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Pioneer Farm and Ohop Indian Village Visit Carson
Pioneer Farm Museum and Ohop Indian Village Visit Carson Elementary
Posted on 04/07/2022

Students at Carson Elementary took a journey back in time on March 31 when the Pioneer Farm Museum & Ohop Indian Village visited the school. They learned what life was like in the Ohop Valley more than 120 years ago and engaged in some hands-on activities that pioneer and Native American children would have done during that time. Pioneer Farm Museum Prior to entering the living history museum set up in the Carson gym, students watched a 25-minute video where they learned about the culture of the Coast Salish tribes that existed for hundreds of years before settlers came to the Pacific Northwest. They also learned how the first pioneers travelled ten miles a day by wagon and came to the valley because of the Homestead Act.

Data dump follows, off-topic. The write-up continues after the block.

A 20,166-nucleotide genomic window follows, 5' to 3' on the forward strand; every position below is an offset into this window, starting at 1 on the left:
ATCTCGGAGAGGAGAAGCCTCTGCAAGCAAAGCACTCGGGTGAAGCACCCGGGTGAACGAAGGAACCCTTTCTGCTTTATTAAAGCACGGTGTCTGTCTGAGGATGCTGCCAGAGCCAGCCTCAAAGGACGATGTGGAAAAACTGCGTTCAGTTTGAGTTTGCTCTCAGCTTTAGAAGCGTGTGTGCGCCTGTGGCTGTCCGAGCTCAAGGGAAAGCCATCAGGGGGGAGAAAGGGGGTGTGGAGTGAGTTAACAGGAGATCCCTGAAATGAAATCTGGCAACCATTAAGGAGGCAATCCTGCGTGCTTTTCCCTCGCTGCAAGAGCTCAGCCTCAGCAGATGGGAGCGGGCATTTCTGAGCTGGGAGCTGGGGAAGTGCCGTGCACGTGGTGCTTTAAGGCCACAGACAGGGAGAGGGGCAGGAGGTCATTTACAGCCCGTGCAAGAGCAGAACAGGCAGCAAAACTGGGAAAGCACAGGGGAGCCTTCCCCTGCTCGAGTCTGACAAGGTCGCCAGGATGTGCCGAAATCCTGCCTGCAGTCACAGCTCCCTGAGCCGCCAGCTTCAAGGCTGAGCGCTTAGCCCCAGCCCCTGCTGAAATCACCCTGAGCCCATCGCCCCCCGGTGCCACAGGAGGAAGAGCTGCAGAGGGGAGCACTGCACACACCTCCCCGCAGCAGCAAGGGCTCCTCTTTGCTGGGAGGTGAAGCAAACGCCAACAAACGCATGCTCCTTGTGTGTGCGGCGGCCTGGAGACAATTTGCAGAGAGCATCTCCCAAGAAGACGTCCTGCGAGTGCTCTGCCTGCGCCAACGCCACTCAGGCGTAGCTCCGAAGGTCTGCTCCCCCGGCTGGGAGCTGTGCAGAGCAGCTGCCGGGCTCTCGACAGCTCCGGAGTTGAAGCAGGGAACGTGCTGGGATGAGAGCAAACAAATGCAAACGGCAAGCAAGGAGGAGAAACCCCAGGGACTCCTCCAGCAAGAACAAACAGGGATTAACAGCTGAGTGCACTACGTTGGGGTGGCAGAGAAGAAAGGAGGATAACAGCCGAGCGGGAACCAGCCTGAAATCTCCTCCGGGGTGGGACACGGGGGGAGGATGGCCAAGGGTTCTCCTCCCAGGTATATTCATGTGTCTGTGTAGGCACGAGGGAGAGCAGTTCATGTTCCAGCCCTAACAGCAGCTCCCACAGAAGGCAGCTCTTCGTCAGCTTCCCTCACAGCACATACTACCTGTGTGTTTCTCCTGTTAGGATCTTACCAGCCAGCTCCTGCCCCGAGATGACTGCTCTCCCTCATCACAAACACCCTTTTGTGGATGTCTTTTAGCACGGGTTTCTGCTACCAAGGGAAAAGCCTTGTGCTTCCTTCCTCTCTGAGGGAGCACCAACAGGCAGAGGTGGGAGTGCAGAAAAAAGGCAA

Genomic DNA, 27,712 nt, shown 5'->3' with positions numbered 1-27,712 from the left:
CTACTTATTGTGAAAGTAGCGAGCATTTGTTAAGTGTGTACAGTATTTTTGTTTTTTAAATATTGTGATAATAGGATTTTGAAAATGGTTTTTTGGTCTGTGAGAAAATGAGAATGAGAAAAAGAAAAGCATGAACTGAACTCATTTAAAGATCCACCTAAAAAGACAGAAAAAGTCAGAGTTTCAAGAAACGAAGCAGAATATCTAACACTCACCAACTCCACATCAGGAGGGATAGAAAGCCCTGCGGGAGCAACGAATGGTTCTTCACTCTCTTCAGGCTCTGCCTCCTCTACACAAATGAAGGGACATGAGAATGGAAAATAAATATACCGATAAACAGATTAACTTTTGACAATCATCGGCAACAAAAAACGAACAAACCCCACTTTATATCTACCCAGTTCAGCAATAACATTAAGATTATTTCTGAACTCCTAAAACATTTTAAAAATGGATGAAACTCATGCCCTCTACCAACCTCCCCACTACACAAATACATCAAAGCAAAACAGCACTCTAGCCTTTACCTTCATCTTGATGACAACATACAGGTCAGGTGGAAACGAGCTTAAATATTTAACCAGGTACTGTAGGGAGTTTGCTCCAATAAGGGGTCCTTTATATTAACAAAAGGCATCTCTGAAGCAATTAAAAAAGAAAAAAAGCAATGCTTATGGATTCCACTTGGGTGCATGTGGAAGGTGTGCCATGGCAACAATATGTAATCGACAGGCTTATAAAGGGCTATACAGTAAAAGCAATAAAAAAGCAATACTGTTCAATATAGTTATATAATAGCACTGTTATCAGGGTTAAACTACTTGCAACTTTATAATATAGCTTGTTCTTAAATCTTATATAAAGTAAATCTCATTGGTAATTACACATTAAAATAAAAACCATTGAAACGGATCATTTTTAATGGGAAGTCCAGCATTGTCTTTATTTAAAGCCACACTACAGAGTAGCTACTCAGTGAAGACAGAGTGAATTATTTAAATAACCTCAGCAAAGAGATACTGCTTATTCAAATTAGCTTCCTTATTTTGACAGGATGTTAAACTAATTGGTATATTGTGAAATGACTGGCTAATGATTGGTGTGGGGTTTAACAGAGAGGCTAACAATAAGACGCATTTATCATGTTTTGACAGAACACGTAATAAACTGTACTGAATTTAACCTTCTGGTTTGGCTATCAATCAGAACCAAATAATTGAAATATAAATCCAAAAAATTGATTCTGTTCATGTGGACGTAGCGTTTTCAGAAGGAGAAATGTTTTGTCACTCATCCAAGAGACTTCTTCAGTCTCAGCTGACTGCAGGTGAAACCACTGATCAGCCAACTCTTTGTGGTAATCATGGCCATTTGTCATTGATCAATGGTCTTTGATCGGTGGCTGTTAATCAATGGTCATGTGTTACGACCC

Pioneers in the 1800’s had to be self-sufficient in gathering their own food, clothes, shelter, and medicines. They did not have electricity or refrigeration, and the children worked extremely hard with little time to play. 

 Pioneer Farm Museum  As students went to the various displays in the gym, they were able to experience the tasks and ask questions about early pioneer and Native American life. They could:
• Shape a handle for a tool. • Shape and sharpen an arrowhead by rubbing it back and forth on a rock.  • Scrape the bark off a log used to build a cabin.  • Grind dried foods and corn with a mortar and pestle. • Use a grinder to sift flower wheat flour and work it into a dough, knead the dough and use a rolling pin and cutters to make biscuitsPioneer Farm Museum • Saw a display of a variety some tools- some very different, some very similar to those used today. • Learn how an old-fashioned curling iron was heated with a kerosene lamp and used similar to today’s version.   • Use a pump to see how pioneers got water from the well and carried it inside for cleaning and cooking. • Try out a pioneer washboard with a big tub and put a cloth through the wringer. • Examine the various furs used to make clothing and warm blankets.

Students also learned that the equipment was made for children to use so they could contribute to the needs of the family.